Brence, whose wife, Catherine, is in residence in St. Joseph’s Skilled Nursing Center on the campus, said he appreciates the place on the same levels. “I call the place well-organized. You always know what’s going on. It makes it easy to organize your time.”

“I appreciate the privacy, the friends you have here,” he said. Most of all, he appreciates the fact that it’s easy to visit his wife three times a day and take her to her doctor visits.

The sense of ease expressed by the Campbell’s, Burkhardt and Brence about their living arrangements goes straight to the heart of the assisted living mission, said Regina Hoffman, Morris Hall Marketing and Admissions Coordinator.

“It’s all about continuum of care at St. Mary’s Assisted Living,” said Hoffman of the 77-appartment community. “It is so important for people to know that everything they need is right here on one campus: the nursing home, rehab and assisted living.”

That’s been the focus since the facility opened in 1996, an early response to what would become a nationwide trend. “We were the first assisted living facility in Mercer County,” Hoffman said.

And demographics indicate it’s a trend that’s only going to grow. According to the National Investment Center Investment Guide 2010, there were 6,315 professionally managed assisted living communities nationwide with approximately 475,500 apartments.

On their website, the Assisted Living Federation of America notes that “while many of today’s baby boomers are primarily concerned with finding the right assisted living community for their aging parents,” an estimated 74 million boomers themselves will be the next generation of assisted living residents.

According to the ALF, ongoing innovations in technology and research will improve an “existing model” which currently includes: three meals a day in a common dining area; housekeeping; transportation; 24-hour security; exercise and wellness programs; social and recreational activities.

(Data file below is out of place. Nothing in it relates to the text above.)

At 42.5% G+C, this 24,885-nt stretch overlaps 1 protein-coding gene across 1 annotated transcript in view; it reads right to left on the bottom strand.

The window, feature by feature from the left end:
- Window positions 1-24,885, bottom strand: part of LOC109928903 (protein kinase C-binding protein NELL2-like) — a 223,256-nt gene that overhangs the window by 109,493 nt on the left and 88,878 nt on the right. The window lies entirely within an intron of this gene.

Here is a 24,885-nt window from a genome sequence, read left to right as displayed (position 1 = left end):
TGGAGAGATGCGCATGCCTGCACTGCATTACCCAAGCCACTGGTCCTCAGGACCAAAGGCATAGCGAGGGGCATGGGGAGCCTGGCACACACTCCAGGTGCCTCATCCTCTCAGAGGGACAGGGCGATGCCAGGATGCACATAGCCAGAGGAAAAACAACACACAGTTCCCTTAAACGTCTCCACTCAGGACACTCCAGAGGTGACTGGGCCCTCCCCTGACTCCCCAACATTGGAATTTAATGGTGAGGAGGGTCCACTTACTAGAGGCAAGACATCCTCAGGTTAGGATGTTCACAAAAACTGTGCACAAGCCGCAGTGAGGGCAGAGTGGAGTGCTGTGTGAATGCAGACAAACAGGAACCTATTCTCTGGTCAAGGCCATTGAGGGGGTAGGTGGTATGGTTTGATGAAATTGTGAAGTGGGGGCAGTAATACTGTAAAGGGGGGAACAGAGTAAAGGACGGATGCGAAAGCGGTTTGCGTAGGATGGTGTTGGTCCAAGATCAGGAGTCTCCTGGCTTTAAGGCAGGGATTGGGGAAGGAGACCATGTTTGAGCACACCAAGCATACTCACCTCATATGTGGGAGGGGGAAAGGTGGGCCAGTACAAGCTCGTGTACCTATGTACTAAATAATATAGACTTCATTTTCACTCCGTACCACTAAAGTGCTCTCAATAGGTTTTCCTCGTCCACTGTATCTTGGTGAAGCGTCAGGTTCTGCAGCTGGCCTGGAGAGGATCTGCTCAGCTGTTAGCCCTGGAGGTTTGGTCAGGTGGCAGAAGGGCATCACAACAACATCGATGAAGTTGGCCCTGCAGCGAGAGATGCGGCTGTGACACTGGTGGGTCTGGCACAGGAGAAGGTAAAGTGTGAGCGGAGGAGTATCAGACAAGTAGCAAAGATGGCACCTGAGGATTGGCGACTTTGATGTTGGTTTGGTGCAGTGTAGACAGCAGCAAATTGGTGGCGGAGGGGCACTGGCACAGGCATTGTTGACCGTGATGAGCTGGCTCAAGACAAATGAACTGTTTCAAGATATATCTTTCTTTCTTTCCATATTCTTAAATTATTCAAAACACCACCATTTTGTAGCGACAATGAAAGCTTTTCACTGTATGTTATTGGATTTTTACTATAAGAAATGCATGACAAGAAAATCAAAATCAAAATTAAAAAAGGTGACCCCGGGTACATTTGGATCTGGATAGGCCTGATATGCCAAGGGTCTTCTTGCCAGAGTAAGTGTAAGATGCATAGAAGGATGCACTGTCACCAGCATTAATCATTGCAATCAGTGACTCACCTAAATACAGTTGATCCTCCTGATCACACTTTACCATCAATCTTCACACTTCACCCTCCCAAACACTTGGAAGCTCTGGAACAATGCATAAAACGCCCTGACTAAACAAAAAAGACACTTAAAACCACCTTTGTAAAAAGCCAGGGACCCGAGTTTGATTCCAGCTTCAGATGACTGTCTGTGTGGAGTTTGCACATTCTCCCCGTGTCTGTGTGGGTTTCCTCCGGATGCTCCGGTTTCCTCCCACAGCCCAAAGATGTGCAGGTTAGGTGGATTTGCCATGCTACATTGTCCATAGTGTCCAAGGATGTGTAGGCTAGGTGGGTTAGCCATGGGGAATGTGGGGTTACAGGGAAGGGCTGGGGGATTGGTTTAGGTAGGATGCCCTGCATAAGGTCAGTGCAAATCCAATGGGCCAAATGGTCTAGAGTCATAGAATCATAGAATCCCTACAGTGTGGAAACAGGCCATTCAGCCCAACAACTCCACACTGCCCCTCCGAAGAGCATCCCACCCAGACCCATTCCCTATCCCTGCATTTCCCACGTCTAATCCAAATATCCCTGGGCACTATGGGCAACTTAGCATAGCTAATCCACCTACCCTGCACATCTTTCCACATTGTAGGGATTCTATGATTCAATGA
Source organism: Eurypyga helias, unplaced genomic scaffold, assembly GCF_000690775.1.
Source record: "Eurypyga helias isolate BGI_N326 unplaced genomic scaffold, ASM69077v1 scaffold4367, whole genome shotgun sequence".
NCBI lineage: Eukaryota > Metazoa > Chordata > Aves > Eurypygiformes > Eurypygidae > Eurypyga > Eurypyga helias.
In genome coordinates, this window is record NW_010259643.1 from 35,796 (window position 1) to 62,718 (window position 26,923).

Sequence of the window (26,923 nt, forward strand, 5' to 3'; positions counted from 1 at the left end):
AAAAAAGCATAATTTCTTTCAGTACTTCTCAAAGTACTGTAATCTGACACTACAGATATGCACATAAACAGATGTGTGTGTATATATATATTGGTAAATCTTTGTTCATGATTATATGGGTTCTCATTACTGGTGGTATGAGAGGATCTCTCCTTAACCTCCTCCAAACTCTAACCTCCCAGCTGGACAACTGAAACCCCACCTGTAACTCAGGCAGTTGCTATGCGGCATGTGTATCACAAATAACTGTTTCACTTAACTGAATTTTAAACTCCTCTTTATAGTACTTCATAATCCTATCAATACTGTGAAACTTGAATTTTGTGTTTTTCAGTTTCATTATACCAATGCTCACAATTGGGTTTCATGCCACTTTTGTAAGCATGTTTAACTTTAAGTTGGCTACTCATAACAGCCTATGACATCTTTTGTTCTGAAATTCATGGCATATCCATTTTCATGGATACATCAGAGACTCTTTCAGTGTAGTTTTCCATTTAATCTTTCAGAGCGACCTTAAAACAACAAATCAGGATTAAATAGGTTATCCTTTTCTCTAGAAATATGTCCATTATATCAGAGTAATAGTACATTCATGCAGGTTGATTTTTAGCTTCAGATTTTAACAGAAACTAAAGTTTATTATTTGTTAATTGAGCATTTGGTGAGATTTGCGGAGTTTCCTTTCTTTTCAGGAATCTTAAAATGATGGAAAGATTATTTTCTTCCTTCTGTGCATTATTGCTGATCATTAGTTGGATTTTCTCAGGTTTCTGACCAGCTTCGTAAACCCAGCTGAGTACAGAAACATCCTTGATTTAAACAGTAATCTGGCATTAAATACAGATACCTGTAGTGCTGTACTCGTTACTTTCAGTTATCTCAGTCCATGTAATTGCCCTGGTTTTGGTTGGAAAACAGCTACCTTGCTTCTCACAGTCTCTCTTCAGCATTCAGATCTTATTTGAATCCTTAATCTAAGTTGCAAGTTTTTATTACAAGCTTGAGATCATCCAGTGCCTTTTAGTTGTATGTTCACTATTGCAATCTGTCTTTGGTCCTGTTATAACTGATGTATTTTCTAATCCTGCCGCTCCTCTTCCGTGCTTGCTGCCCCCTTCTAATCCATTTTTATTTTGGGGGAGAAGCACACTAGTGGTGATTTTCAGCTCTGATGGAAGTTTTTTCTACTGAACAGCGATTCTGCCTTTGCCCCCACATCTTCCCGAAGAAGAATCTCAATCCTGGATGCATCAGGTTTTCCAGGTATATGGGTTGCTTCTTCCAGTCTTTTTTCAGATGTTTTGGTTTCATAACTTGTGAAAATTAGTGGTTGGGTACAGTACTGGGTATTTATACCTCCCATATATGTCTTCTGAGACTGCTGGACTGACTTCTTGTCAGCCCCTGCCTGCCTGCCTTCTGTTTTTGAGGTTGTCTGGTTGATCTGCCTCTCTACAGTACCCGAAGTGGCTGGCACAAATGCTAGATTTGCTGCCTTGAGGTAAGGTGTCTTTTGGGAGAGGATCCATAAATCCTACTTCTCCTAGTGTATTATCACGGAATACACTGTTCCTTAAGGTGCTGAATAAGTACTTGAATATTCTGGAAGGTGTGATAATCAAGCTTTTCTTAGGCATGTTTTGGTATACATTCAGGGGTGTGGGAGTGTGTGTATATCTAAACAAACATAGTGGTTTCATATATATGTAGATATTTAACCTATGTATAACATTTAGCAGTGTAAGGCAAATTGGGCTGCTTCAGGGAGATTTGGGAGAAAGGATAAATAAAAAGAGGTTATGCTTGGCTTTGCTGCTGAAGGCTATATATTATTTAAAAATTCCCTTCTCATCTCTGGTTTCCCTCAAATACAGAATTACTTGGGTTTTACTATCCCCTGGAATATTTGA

This living option is one which enables maturing adults to keep their sense of independence and above all, their dignity, said Hoffman and Salvatrice ‘Sal’ Angelico, resident services director for Rose Hill Assisted Living Community, Robbinsville.

It’s a model, Hoffman said, that allows families and their loved ones to relax.

Angelico says the concept as applied in Rose Hill, which opened in 2000, affords maturing adults the security of “knowing that if they are in distress, there is someone right outside the door to help them.”

But familiarizing people with the concept – which dates back only about 25 years according to ALF – can take some doing, she said.  Many seniors tend to think of any elder facility as a nursing home, she said. That perception changes once they become familiar with what assisted living has to offer – in this case, 72 private apartment suites, a spacious dining room, library, fitness center, decorated living rooms, activity and party areas and porches, day trips, special events and the like, she said.

Living in Rose Hill, she says, is rather like being on a lovely vacation or a cruise. “You have your meals, activities, all the privacy you want and the knowledge that help is there any time you need it.”